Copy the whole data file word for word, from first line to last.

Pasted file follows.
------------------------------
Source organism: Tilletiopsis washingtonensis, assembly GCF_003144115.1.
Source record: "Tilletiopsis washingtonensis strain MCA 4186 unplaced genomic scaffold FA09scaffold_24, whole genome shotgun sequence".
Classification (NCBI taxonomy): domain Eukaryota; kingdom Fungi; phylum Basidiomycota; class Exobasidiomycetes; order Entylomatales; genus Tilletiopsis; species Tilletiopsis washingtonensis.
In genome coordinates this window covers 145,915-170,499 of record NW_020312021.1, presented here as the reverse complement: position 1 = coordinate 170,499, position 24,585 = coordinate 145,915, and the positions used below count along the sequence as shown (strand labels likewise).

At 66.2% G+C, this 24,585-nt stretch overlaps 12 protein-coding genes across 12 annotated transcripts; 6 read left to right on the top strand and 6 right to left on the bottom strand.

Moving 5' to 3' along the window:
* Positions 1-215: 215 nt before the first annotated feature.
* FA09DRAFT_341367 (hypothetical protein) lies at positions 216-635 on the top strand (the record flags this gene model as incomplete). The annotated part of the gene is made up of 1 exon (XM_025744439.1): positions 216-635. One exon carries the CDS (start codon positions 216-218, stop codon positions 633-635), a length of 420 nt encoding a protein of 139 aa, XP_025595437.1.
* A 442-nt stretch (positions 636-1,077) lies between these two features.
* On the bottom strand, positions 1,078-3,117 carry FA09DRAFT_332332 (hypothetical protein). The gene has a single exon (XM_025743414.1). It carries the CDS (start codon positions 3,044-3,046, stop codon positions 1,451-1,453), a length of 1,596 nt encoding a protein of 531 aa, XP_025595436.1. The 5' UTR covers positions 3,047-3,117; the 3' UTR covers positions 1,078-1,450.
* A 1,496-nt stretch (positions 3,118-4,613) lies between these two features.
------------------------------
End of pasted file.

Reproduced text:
Source organism: Tilletiopsis washingtonensis, assembly GCF_003144115.1.
Source record: "Tilletiopsis washingtonensis strain MCA 4186 unplaced genomic scaffold FA09scaffold_24, whole genome shotgun sequence".
Classification (NCBI taxonomy): domain Eukaryota; kingdom Fungi; phylum Basidiomycota; class Exobasidiomycetes; order Entylomatales; genus Tilletiopsis; species Tilletiopsis washingtonensis.
In genome coordinates this window covers 145,915-170,499 of record NW_020312021.1, presented here as the reverse complement: position 1 = coordinate 170,499, position 24,585 = coordinate 145,915, and the positions used below count along the sequence as shown (strand labels likewise).

At 66.2% G+C, this 24,585-nt stretch overlaps 12 protein-coding genes across 12 annotated transcripts; 6 read left to right on the top strand and 6 right to left on the bottom strand.

Moving 5' to 3' along the window:
* Positions 1-215: 215 nt before the first annotated feature.
* FA09DRAFT_341367 (hypothetical protein) lies at positions 216-635 on the top strand (the record flags this gene model as incomplete). The annotated part of the gene is made up of 1 exon (XM_025744439.1): positions 216-635. One exon carries the CDS (start codon positions 216-218, stop codon positions 633-635), a length of 420 nt encoding a protein of 139 aa, XP_025595437.1.
* A 442-nt stretch (positions 636-1,077) lies between these two features.
* On the bottom strand, positions 1,078-3,117 carry FA09DRAFT_332332 (hypothetical protein). The gene has a single exon (XM_025743414.1). It carries the CDS (start codon positions 3,044-3,046, stop codon positions 1,451-1,453), a length of 1,596 nt encoding a protein of 531 aa, XP_025595436.1. The 5' UTR covers positions 3,047-3,117; the 3' UTR covers positions 1,078-1,450.
* A 1,496-nt stretch (positions 3,118-4,613) lies between these two features.